Soccer fans, prepare for sensory overload. The 2014 World Cup is right around the corner and like the NCAA’s March Madness tournament, it’s about to live on all your televisions, computers, and radios. Over the next month, 32 teams will square off for international football supremacy and bragging rights for the next four years.
2014’s iteration of the massive tournament took its talents south of the equator to sunny and tropical Brazil. For American viewers this means no waking up at 2AM to catch the US Men’s National Team in action since Brazil is just one hour ahead of EST. Unfortunately — for your bosses at least — you’ll have to take in all the soccer action from the comfort of your own work desk.
And you thought you had a slow March?
With 64 total matches on tap for the upcoming tournament — 5,760 minutes of action, plus stoppage time! — get prepared to hear a whole lot of “Ole!” chants. To help you keep track of all the chants, penalty kicks, and highlight-reel bicycle kicks we’ve found the best ways to take in the World Cup online. What follows are streaming sites, radio feeds, and the web pages devoted to covering the upcoming soccer tournament. So get comfortable, put on your candy cane striped USMNT jersey, and set up a second screen at work; it’s World Cup time.
For a quick list of all the group stage matches visit FIFA’s interactive match calender. For an easy-to-read schedule complete with all broadcast stations and times, check out Wait But Why’s simple breakdown.
Though ESPN is championing the bulk of World Cup coverage, its sister station ABC plans to stream games during the weekends. The Watch ABC site isn’t available everywhere, but it takes just a few seconds to check your availability through the site. If offered, you’ll have access to the same video feed, announcers, and matchups airing on ABC on Saturdays and Sundays.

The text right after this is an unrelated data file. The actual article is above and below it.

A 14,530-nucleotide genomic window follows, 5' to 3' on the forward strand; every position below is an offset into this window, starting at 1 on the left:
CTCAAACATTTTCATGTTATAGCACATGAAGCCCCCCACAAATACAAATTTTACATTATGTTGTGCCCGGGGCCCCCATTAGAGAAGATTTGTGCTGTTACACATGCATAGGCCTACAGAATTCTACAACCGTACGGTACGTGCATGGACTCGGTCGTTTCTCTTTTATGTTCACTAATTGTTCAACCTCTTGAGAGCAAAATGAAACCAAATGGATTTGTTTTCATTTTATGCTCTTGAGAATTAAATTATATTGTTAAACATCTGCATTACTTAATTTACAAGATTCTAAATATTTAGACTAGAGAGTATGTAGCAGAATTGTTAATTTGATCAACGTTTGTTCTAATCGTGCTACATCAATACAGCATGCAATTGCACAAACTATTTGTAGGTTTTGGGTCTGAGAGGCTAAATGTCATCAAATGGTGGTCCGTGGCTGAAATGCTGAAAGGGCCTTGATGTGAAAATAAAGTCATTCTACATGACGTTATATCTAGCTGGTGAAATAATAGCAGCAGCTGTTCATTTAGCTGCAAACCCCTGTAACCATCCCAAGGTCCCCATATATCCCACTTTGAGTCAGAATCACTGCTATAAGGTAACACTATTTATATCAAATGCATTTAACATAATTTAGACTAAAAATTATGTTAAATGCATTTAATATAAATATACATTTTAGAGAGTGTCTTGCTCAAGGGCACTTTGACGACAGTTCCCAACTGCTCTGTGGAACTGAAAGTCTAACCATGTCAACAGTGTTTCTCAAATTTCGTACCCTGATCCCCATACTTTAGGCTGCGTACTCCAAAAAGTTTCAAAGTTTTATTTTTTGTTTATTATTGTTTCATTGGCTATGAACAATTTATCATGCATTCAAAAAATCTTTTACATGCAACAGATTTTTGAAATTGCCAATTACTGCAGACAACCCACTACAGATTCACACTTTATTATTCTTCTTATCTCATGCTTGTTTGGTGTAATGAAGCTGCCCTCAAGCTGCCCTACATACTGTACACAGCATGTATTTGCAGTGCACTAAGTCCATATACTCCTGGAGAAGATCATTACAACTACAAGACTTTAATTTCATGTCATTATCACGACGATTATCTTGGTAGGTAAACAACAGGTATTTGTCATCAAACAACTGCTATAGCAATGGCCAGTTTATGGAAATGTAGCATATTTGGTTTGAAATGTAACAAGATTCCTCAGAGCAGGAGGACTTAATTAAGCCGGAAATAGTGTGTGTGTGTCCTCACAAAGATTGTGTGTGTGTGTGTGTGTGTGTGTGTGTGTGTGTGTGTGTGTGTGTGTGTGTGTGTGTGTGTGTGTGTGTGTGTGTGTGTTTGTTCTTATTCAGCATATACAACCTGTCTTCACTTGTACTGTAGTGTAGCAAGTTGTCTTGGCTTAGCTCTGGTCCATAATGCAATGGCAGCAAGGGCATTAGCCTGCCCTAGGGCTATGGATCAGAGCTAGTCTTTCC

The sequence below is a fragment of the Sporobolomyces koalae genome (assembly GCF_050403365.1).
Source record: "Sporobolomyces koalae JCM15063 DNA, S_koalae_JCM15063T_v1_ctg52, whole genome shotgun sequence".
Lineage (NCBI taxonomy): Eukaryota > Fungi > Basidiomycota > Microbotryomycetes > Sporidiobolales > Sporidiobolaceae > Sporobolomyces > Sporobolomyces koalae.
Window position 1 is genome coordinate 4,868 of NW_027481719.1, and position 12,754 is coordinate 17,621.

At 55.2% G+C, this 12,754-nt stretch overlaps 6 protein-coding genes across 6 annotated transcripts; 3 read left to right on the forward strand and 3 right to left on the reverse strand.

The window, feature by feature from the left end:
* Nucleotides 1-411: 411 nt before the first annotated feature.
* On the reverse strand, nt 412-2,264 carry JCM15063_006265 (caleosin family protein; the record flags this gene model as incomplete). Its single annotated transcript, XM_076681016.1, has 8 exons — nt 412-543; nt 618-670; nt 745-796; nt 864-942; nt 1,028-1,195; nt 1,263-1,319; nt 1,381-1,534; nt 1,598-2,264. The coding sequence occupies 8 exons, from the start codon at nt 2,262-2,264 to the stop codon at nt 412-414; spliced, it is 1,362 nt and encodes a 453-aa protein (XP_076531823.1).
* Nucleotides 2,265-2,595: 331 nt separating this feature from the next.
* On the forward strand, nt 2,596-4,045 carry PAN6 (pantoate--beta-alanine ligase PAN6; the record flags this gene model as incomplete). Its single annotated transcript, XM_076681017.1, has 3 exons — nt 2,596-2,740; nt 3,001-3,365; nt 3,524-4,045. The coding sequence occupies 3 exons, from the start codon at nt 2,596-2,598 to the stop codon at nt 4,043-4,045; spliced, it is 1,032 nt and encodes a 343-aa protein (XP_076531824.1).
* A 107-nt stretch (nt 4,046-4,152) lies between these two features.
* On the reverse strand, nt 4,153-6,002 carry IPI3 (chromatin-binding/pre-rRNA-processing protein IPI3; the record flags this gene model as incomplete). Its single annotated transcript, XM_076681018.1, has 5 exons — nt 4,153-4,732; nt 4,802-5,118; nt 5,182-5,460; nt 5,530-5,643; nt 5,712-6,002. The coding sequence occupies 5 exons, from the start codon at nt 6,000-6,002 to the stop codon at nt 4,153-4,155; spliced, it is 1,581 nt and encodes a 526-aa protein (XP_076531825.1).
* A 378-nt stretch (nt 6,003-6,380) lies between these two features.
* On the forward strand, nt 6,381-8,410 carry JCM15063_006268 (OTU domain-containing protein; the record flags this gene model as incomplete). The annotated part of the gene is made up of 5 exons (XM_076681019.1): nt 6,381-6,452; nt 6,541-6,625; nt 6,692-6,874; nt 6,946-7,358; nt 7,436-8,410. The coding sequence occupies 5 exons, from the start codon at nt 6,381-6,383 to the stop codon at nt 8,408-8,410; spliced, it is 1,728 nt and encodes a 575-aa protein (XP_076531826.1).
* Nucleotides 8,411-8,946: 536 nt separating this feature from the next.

ESPN, ESPN 2, and ABC will stream all 64 matches of the World Cup for unprecedented coverage. Cable subscribers have access to all 64 of the matches through ESPN’s streaming service Watch ESPN. ESPN’s streaming content is accessible via smartphones, tablets, Xbox Live (with an Xbox Live Gold membership), Apple TV, Roku, Amazon Fire TV, and Chromecast. To top it all off, the legendary Ian Darke is ESPN’s head game-caller for the entire tournament.
While ABC/ESPN have the English-language broadcast rights in the US, Univision owns the Spanish-language broadcast rights for all the World Cup games. They plan to show 56 live matches and have 24 hour content rolling out to viewers the day the tournament starts. Though the content streams in Spanish, Univision is delivering more content out of Brazil than any other domestic network not named ESPN or ABC. Fans have unlimited access to Univision’s content until the final rounds when you’ll need a paid subscription to continue viewing.
Both ITV and BBC are European based services though each site offers a wealth of World Cup content. BBC Sport features a wide variety of videos and coverage, though to no surprise it’s mainly themed around England’s national team. In addition to the planned 31 streamed games, BBC also offers a slew of live coverage and highlights. ITV Player is like Hulu for the UK though it does require a proper UK zip code to watch. It plans on streaming 34 total World Cup matches including 20 group stage games and 14 knockout stage matches.